A description is given only for the structural parts of the changeover device which are essential to its functioning from the point of view of the invention, in particular inasmuch as the arrangement and interaction of said changeover device cannot be inferred readily from the drawings. Parts or subassemblies which have already been shown diagrammatically in FIG. 1a or FIG. 2a are designated by reference numerals referred to these Figures (that is to say, for example, by the numeral 101 referring to numeral 1, numeral 102 corresponding to numeral 2, etc.).
The fitting 100 shown in FIGS. 3a to 3j corresponds in many parts to a conventional door fitting and is used with a conventional latch lock 108 having a latch 109 and a follower 110.
A modified square spindle 111 of a lock has, on its top side (to be seen as the righthand side in the FIG. as a result of the above-mentioned rotation through 90° to the drawing), a recess 111a, in which a pullcord 113a runs. At a cylindrically designed end 111b of the square spindle, said end facing a coupling means (described further below), the recess 111a opens into a central bore 111c having a widened diameter. In the region of the fitting 100, where, in the assembled state of the fitting, the square spindle 111 surrounds a rotary ring 105 as an actuating element of the changeover device, there is provided a clamping block 112d which can be clamped by means of the pullcord 113a and by which, when the fitting parts on the inside of the door are being assembled, a connection is made between the pullcord 113a and the actuating means of the changeover device and, at the same time, the active cord length is set in adaptation to the thickness of the door leaf 107.
The rotary ring 105 provided with an axial cam 105a and having a design ring 102 connected so as to transmit torque, is mounted rotatably and in an axially secured manner between a first case plate 120a and a second case plate 120b, this arrangement being connected to an abutment 120c on the outside of the door by means of an abutment place 120f for receiving the bearing collar of the internal lever handle 104 via two screws 121 passing through the door leaf 107. A threaded bore 104b for receiving a set screw 104c is provided in a known way in the internal lever handle neck 104a, by means of which set screw the internal pressdown handle (internal lever handle) 104 is connected to the square spindle 111 fixedly in terms of rotation and so as to be secured against axial displacement or against being pulled off.
The rotary ring 105 has, inside it, a free end face which is provided with two identical cam tracks located opposite one another and onto which a cord block plate 112b is pressed by means of two strong compression springs 112a supported against the first case plate 120a. The axial position of this cord block plate is thus determined by the rotary angle position of the cam tracks on the inner end face 105a of the rotary ring 105, that is to say, ultimately, by the rotary position of the latter. The cord block plate has a wide concentric bore, in which is received a two-part cord block 112c, between the two screwed-together parts of which the above-mentioned clamping block 112d, guided in the recess 111a of the square spindle 111, rests. The axial position of the cord block plate 112b thus at the same time determines that of the clamping block 112d and, since the pullcord 113a is fixed axially in the clamping block, that of the pullcord 113a. A rotation of the rotary ring 105 is thereby ultimately converted into an axial displacement of the pullcord 113a and (as explained further below) a switch slot assembly 113b.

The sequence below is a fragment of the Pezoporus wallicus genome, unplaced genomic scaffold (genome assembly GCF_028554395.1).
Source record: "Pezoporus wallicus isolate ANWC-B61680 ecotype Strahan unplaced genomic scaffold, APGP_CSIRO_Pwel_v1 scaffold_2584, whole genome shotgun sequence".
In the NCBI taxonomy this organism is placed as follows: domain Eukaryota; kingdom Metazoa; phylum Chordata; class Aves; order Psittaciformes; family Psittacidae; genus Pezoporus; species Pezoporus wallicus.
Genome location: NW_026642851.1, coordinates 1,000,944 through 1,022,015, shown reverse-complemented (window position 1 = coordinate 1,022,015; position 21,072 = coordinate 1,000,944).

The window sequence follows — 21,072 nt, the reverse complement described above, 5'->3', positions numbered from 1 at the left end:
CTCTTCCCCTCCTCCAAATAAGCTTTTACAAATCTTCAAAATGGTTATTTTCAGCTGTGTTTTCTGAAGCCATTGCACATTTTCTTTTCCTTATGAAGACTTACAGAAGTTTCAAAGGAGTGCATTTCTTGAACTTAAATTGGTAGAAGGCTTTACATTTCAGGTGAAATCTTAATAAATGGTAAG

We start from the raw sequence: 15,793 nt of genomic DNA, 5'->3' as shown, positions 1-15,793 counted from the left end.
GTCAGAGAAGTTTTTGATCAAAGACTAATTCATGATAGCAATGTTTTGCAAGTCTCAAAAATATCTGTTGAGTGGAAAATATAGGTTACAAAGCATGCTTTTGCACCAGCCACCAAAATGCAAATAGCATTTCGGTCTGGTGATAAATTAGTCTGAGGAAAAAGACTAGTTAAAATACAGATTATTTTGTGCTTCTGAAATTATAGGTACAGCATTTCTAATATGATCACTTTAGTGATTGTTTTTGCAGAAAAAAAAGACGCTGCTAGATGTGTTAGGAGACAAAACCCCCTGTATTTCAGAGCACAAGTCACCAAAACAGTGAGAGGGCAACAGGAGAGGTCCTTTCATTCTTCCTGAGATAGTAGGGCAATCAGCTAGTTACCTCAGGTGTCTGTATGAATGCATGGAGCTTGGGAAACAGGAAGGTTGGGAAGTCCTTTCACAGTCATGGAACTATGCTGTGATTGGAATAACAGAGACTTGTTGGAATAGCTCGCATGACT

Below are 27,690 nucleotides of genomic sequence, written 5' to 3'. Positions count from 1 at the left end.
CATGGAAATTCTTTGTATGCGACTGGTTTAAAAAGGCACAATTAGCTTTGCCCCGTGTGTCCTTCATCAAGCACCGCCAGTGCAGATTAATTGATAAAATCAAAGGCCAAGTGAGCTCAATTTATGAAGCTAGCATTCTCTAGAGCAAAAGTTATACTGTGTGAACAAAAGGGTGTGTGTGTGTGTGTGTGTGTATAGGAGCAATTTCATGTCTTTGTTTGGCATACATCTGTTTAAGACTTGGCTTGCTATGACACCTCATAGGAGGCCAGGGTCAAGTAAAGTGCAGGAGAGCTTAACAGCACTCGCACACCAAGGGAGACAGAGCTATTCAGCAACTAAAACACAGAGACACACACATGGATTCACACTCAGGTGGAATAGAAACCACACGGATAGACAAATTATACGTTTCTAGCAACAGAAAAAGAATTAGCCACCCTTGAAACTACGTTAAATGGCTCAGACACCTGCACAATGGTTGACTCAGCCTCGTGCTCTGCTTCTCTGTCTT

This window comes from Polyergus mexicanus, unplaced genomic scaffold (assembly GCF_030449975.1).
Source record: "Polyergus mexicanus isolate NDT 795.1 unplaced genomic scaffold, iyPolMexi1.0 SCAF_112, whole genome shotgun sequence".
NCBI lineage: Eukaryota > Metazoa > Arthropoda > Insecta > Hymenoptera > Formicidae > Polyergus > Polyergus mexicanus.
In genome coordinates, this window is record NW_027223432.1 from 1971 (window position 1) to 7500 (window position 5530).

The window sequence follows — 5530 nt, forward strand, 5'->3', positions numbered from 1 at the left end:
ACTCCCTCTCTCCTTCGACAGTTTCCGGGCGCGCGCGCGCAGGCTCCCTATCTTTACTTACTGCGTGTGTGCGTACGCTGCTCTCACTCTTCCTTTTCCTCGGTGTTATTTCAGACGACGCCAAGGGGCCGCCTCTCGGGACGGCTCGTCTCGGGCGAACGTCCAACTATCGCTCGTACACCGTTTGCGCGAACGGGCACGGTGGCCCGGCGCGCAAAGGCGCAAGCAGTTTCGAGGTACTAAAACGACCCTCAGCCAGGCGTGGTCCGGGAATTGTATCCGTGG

The bistable and stable behaviors of the changeover device which ensure switching are implemented by the interaction of a compression spring member 112f connected at one end to the rotary ring 105 and pivotable at the other end about an axis 112e, and of a combined detent and trip mechanism 112g which interacts with a cam edge 120b.1 on the cord block, on the one hand, and, by means of a spherical thrustpiece 112g.1, with two grooves 105b in the inner cylindrical surface of the rotary ring 105, on the other hand.
The combined detent and trip mechanism 112g has a rotatably mounted pivoting detent lever 112g.2, with a spherical thrustpiece 112g.1, and a rotatably mounted strap-type trip lever 112g.3. By means of a tension spring 112g.4 connecting the ends of the pivoting detent lever 112g.2 and the strap-type trip lever 112g.3 which face away from one another, the detent and trip mechanism 112g is designed as a self-tensioning system. This subassembly serves for setting the bistable state (position "I";